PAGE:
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From partner to channel chief: what next for Cisco in Asia?

From partner to channel chief: what next for Cisco in Asia?

Oliver Tuszik increases focus on partner performance and transformation

Oliver Tuszik (Cisco)

Oliver Tuszik (Cisco)

Credit: Cisco

As a former CEO of one of Cisco’s largest global partners in Computacenter Germany, Oliver Tuszik has a unique perspective on the evolving channel ecosystem.

As senior vice president of Global Partner Organisation - recently replacing Wendy Bahr in the role - Tuszik is tasked with managing and supporting more than 60,000 partners across the Cisco network, accounting for 80 per cent of the vendor’s overall revenue.

Such a responsibility spans value-added resellers, system integrators and managed service providers, in addition to independent software vendors, technology partners and distributors.

But spearheading a global channel strategy in 2019 requires more than mere management and support.

The ability to stand on stage and wax lyrical about new programs, initiatives and solutions is a strength, but not the defining quality of a modern-day channel chief. Partners now judge vendors on more than PR and marketing, they require a voice of authority in a market evolving at breakneck pace.

Hence why Tuszik, having worked in the partner trenches for more than a decade, is well placed to deliver a new channel narrative at Cisco.

“Our focus is on perform and transform,” explained Tuszik, when speaking exclusively to Channel Asia in Singapore. “What does performance mean to me? The way a partner runs a business is based on a need to deliver on a number every single day, and so my initial focus was to stabilise and continuously improve the daily business.

“If a partner is not doing well, then it is also up to Cisco to help them achieve their targets through whatever means we can to influence the outcome.”

Tuszik - who also previously led Cisco’s sales in Germany as country leader - acknowledged that the traditional way of running a business now differs to the requirements ahead in the future. Partners, like customers and vendors, must find new ways to adapt through the discovery of in-market growth opportunities.

But as the Asian channel can attest, markets are constantly changing, with new buyers altering requirements in tandem.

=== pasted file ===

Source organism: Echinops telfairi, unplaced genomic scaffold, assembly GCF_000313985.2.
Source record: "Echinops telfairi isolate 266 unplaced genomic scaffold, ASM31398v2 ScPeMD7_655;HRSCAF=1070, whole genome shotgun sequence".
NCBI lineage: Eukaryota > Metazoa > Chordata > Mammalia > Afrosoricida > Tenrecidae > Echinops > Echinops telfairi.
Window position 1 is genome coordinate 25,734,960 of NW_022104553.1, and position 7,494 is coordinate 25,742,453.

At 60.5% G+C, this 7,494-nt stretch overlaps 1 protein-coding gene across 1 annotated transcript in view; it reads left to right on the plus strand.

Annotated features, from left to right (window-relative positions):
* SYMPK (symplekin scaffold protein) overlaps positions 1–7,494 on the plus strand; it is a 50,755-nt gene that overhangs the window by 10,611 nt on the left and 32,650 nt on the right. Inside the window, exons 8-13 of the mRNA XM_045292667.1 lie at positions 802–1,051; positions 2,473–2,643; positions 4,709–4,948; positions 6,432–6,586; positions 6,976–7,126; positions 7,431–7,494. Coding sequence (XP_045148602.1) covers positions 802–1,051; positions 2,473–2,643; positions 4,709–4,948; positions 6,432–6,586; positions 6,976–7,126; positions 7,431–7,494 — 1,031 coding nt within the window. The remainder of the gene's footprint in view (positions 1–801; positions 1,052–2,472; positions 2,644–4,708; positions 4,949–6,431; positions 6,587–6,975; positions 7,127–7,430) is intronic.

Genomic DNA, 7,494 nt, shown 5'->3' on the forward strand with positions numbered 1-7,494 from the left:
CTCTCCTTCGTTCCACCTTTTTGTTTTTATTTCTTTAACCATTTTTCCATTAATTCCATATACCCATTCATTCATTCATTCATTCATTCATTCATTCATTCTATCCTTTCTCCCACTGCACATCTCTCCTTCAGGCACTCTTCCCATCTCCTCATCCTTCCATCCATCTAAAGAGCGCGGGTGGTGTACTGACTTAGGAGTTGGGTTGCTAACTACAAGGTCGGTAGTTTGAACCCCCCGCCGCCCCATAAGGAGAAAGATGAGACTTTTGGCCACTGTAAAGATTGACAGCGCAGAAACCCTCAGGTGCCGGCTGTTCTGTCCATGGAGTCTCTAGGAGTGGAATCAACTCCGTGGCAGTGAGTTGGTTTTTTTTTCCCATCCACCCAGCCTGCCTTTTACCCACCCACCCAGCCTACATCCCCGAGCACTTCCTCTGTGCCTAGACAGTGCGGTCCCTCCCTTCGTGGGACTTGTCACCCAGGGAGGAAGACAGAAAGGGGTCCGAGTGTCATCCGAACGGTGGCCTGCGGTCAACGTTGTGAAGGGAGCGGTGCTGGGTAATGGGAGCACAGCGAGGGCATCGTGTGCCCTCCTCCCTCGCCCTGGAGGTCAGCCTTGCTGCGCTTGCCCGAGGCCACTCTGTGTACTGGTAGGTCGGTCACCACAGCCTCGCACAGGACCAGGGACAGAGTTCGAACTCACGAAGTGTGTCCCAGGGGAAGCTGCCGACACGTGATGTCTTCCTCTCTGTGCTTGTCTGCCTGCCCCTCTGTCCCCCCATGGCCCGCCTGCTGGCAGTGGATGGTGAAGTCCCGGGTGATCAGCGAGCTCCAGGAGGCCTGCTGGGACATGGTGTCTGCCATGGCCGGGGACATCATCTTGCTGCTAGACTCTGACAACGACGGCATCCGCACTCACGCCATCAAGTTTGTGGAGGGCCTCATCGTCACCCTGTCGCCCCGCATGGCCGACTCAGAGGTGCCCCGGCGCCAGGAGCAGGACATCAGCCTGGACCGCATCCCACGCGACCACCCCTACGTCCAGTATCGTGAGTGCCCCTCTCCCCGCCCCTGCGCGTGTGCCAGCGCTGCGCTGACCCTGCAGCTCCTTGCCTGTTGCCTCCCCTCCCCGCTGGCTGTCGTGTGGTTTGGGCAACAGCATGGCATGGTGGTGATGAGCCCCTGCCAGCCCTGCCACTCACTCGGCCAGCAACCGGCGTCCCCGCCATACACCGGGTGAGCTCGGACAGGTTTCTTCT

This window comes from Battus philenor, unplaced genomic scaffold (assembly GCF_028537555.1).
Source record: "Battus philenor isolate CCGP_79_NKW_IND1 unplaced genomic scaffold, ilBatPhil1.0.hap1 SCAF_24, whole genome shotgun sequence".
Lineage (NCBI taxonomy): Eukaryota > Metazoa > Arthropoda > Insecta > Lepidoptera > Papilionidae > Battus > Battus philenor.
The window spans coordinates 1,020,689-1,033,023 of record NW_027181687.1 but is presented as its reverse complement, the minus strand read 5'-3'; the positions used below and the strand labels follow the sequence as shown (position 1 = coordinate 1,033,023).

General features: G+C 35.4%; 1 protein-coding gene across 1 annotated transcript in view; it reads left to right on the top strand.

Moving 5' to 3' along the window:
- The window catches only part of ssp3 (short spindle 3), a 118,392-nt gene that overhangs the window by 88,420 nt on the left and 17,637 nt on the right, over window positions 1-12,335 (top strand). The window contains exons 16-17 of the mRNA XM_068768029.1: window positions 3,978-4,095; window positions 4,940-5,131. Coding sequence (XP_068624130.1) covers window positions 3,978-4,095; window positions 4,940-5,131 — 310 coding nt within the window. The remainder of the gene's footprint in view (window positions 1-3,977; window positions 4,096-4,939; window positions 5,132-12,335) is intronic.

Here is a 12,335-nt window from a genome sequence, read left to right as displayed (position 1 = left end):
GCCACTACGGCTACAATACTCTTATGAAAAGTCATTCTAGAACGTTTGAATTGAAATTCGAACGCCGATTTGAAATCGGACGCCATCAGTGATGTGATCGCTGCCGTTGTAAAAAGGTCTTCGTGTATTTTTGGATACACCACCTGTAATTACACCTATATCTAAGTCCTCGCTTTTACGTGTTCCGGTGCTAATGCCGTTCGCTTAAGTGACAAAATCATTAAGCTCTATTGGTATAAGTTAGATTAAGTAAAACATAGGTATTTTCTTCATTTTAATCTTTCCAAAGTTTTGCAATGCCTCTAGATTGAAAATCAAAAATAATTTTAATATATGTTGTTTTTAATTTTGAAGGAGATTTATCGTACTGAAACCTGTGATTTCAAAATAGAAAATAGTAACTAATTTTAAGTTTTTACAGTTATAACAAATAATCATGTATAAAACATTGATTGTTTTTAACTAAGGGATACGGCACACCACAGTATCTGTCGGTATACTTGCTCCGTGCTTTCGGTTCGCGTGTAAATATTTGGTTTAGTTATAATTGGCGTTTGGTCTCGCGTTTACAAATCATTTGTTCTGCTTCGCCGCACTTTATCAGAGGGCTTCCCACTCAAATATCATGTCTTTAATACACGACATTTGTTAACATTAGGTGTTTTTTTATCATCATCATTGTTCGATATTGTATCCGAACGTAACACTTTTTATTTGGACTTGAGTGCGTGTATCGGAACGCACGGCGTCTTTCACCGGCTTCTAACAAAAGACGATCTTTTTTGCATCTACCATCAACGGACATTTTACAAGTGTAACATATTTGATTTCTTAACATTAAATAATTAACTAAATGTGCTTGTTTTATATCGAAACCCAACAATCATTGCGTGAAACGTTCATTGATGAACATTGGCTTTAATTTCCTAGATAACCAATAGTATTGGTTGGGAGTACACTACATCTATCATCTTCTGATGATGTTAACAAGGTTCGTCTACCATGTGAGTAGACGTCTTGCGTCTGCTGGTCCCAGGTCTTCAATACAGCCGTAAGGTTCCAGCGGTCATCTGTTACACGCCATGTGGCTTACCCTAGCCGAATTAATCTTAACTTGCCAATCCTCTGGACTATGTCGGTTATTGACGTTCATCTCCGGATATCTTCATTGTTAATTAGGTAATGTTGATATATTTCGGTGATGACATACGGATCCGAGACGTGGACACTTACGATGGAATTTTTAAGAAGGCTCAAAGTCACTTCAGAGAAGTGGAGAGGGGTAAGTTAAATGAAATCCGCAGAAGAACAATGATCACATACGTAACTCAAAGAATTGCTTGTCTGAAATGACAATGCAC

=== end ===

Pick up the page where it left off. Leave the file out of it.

Consequently, Tuszik believes transformation takes centre stage. Because while a focus on performance achieves immediate results, maintaining such performance standards requires continuous adaptation and transformation.

“We announced at Partner Summit that we will change a lot of things over the next few years, not because we love change and not because we believe our current program is not good enough,” said Tuszik, “it is because there is a new opportunity which requires a new type of partner engagement.

“We are working on coming up with new programs, but even more importantly our focus is on partner enablement and how we help our partners get into new markets."

Tuszik advised partners to be proactive in ensuring visibility when decision makers make technology purchases, spanning multiple lines of business and solution sets.

“There is an idea based on the full customer lifecycle to create a completely different kind of customer experience,” said Tuszik. “We ensure that our products, together with our partners, create an incredible value that the customer can really see in their business.”

For example, Cisco’s own DevNet program has also seen significant growth as the industry moves towards more software driven solutions.

Specifically, the program is designed to help developers and IT professionals who want to write applications and develop integrations with Cisco products, platforms, and APIs. Currently, the program has approximately 580,000 registered developers around the world, according to Tuszik, developing based on the Cisco platform.